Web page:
Posted: 01 July 2015

Abolishing child poverty targets masks true extent of in-work poverty

This afternoon the Government announced its decision to end its commitment to end child poverty by 2020, replacing this with new duties to report on progress on worklessness and educational attainment. 

The announcement comes just 6 days after the Government released their annual Households Below Average Income (HBAI) statistics – the measures which until today had been used to hold the Government to account on its child poverty target.  It had been widely predicted in advance of the release that there would be an increase in child poverty over the last year, but the official statistics showed that child poverty remained static at 3.7m children After Housing Costs (AHC).

However, this does not reveal the true picture. 

A closer look at the data shows that the number of children in families living on less than 50% of medium income has risen from 2.2m to 2.4m over the last year – meaning that there are 200,000 children living in more severe poverty.  So whilst the overall number of children living in poverty has remained static, the depth of this poverty has increased. 

Fig 1. Children living in families below 50% and 60% of median income (millions) 2010/11 – 13/14Children living in families below 50% and 60% of median income

There has also been an increase in the proportion of children in poverty who are living in working families – now at 62% of families in poverty, which shows that  in too many cases, where families are moving into work they are not moving out of poverty.  These families are all but forgotten in today’s announcement. 

Fig 2. % of children in poverty after housing costs where at least one parent is in work (2010/11 – 13/14)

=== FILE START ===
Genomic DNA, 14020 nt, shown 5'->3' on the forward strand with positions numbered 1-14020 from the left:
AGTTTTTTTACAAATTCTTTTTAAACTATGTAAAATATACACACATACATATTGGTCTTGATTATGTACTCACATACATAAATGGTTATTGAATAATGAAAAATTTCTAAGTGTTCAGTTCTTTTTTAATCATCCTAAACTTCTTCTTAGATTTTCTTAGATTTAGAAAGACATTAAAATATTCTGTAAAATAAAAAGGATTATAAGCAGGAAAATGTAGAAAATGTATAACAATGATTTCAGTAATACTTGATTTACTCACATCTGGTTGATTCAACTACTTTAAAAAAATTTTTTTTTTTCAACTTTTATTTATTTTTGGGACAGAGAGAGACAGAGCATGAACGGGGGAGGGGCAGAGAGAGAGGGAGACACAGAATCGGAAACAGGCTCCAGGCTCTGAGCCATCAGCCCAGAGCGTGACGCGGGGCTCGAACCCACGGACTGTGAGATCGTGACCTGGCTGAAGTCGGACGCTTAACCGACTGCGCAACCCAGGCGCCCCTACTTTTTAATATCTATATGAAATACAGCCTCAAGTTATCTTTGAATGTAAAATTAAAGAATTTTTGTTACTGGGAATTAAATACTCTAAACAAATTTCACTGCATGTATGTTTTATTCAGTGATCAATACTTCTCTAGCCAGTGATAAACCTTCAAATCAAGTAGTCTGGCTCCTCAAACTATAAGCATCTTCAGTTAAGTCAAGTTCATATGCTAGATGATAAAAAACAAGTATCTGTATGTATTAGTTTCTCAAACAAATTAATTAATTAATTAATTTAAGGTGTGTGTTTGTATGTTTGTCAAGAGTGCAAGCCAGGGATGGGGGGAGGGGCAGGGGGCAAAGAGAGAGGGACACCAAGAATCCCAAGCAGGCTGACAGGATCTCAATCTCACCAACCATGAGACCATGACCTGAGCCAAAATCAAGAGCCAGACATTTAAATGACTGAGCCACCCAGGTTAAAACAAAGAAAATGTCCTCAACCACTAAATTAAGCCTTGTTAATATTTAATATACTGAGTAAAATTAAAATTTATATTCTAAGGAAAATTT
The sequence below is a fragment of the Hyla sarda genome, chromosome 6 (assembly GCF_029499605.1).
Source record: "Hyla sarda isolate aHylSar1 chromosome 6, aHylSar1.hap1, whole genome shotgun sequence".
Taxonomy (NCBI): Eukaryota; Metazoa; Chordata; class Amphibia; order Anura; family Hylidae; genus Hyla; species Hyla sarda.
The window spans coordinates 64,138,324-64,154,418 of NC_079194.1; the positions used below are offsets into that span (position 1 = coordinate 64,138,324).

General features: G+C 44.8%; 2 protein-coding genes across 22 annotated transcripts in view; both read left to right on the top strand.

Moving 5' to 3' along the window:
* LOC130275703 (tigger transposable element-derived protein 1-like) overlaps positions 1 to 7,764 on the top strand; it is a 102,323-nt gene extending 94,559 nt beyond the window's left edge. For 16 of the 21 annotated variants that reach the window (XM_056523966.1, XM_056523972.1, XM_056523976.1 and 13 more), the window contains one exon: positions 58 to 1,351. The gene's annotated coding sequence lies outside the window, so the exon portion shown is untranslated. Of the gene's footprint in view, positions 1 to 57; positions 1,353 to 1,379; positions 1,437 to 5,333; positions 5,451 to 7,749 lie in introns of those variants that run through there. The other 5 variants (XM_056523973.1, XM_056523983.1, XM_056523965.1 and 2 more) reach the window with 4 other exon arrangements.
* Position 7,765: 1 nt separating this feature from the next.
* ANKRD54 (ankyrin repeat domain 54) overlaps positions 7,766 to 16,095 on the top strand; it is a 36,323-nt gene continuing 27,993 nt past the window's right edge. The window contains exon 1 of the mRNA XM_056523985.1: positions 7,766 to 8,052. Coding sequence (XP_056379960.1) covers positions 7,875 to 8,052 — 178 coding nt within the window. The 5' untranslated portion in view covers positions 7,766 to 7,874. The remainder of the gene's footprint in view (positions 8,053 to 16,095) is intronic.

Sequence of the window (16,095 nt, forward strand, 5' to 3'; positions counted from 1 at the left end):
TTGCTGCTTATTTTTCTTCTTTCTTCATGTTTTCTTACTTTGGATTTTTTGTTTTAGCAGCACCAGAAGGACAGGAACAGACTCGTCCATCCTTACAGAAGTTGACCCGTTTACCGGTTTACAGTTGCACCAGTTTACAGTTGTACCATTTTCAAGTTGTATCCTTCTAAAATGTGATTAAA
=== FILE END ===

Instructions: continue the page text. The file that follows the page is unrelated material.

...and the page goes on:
% of children in poverty after housing costs where at least one parent is in work 

Income must be at the heart of measuring child poverty

Until today, The Child Poverty Act legally bound the Government to a commitment to eradicate child poverty in Britain by 2020.

However,  as the Government announced today, it wants to move to ‘addressing the underlying causes’ rather than viewing progress against an income based target, as it currently stands. Whilst there are many factors that contribute to families falling into and becoming trapped in poverty, the ability to maintain a reasonable standard of living and afford essentials is at the heart of the matter. 

The implication that the drivers of poverty are best captured by measures including family breakdown, problem debt and drug and alcohol dependency means that we would see a fundamental shift away from an income-based measure for child poverty.  

Consideration of whether current child poverty measures adequately reflect the impact of debt on household spending power and the additional costs of work, such as childcare and travel costs would be welcome. However, family income must remain at the heart of how we measure child poverty in Britain.

There is a solution

This comes at a time when the Government is considering changes to support for families in the Budget next week. There over two million children living in poverty where at least one parent is working, and the any cuts to child tax credits will only drive these children further into poverty. These families will as a result face further difficulties in making ends meet and providing for their children.

Along with the End Child Poverty coalition we are also calling for the Government to introduce a ‘triple-lock’  on Child Benefit and Child Tax Credit which would make sure that these key benefits either rise in line with prices, earnings, or by 2.5%, or whichever is the highest. This would see 310,000 fewer children living in absolute poverty by 2020 than under the Government’s current policy.

 

By David Ayre - Policy team